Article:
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David @ Tokyo

Perspective from Japan on whaling and whale meat, a spot of gourmet news, and monthly updates of whale meat stockpile statistics



IWC 62 comes and goes

IWC 62 has come and gone, and as I think most expected, the IWC was unable to come to any agreements on really controversial issues, although the Greenlanders successfully managed to get permission to strike 9 humpbacks a year for the next three.

IWC 62 documents are here, now including several uploaded during the course of the meeting. The following are some of interest
The Netherlands document regarding safety at sea bizarrely commences with the statement "the Netherlands remains resolute in its opposition to any type of whaling, except for aboriginal subsistence whaling" (sic), a point that is irrelevant to issues of safety at sea, which the Netherlands itself regards as being a matter for the IMO.

The document goes on to note that the Netherlands respects the right of peaceful protest. (Don't we all.)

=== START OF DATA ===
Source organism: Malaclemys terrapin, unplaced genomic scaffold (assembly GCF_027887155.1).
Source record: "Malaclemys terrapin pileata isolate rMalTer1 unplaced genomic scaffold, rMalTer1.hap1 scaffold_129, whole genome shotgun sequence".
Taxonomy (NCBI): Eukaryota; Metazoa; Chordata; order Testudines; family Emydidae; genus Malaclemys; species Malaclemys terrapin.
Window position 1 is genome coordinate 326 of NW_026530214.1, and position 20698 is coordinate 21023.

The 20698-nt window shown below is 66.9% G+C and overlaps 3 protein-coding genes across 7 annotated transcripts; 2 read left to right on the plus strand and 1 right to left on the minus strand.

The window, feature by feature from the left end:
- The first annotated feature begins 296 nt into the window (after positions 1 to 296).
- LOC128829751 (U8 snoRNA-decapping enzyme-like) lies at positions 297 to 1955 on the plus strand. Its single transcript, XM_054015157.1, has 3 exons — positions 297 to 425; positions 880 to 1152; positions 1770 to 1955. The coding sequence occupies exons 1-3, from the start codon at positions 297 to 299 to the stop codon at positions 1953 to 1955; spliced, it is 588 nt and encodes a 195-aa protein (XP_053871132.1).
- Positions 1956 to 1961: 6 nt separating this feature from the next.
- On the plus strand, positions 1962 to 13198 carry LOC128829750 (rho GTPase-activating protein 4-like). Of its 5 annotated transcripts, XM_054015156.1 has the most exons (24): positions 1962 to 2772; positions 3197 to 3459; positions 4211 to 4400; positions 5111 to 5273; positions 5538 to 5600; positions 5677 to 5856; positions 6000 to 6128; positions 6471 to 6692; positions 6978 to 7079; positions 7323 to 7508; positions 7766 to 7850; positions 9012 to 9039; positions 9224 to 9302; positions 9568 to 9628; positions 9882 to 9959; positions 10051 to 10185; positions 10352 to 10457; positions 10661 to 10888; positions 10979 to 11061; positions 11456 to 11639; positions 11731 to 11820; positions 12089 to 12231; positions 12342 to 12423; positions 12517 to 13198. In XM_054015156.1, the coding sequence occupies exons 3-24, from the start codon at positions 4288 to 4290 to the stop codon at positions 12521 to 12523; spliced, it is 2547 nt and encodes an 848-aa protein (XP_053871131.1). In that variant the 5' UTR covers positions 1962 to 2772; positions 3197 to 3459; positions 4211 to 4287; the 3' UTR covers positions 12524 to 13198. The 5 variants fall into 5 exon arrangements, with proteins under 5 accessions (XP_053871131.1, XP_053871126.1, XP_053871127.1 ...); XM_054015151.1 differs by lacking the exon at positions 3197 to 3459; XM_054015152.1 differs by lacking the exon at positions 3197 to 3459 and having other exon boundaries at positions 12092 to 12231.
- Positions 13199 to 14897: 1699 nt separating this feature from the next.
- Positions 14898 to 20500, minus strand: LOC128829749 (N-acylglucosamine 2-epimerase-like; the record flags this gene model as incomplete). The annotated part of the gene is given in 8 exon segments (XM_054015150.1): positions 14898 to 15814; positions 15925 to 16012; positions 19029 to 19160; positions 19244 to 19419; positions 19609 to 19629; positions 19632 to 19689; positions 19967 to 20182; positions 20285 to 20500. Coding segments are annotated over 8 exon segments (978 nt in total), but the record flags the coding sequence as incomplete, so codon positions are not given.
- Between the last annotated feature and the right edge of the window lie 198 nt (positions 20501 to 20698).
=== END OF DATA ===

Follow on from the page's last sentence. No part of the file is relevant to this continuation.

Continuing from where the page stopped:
The Netherlands then reprimands not only Sea Shepherd but also the "Japanese whalers", despite it being obvious to anyone that Sea Shepherd is voyaging to the Antarctic for the express purpose of attacking the other vessels (with guns, lasers, glass bottles of acid, propeller foulers etc), under the flag of the Netherlands. None of this can seriously be described as "peaceful protest" by any thinking person. Furthermore, that Sea Shepherd itself frequently refuses to be called a protest organization seems to be lost on the Dutch. Or otherwise to "save face" the Dutch have simply opted to overlook this inconvenient inconsistency in their rhetoric.